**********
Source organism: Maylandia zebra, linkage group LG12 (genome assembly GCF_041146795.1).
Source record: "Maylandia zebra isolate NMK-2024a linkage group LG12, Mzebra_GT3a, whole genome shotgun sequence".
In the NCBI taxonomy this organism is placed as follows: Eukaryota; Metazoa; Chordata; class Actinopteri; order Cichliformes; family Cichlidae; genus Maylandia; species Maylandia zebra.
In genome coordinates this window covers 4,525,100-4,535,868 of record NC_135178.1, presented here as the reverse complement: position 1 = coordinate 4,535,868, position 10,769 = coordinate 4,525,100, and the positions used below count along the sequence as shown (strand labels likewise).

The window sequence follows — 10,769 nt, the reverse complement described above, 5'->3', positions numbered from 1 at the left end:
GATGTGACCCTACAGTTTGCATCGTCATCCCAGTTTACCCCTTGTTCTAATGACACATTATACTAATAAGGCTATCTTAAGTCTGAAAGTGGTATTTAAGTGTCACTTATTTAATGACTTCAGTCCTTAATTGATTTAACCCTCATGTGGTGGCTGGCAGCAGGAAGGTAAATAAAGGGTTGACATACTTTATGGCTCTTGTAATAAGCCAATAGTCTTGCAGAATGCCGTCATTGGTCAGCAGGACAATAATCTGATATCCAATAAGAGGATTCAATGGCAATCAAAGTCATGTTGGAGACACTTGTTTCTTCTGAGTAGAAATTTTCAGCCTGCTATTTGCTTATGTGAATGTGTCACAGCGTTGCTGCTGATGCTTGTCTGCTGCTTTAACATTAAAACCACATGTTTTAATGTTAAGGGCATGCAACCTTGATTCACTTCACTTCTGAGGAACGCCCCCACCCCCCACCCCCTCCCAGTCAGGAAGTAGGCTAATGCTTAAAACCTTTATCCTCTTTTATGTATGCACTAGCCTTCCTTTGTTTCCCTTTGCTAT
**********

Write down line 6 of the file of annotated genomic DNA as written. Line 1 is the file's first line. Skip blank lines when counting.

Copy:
GATGTGACCCTACAGTTTGCATCGTCATCCCAGTTTACCCCTTGTTCTAATGACACATTATACTAATAAGGCTATCTTAAGTCTGAAAGTGGTATTTAAGTGTCACTTATTTAATGACTTCAGTCCTTAATTGATTTAACCCTCATGTGGTGGCTGGCAGCAGGAAGGTAAATAAAGGGTTGACATACTTTATGGCTCTTGTAATAAGCCAATAGTCTTGCAGAATGCCGTCATTGGTCAGCAGGACAATAATCTGATATCCAATAAGAGGATTCAATGGCAATCAAAGTCATGTTGGAGACACTTGTTTCTTCTGAGTAGAAATTTTCAGCCTGCTATTTGCTTATGTGAATGTGTCACAGCGTTGCTGCTGATGCTTGTCTGCTGCTTTAACATTAAAACCACATGTTTTAATGTTAAGGGCATGCAACCTTGATTCACTTCACTTCTGAGGAACGCCCCCACCCCCCACCCCCTCCCAGTCAGGAAGTAGGCTAATGCTTAAAACCTTTATCCTCTTTTATGTATGCACTAGCCTTCCTTTGTTTCCCTTTGCTAT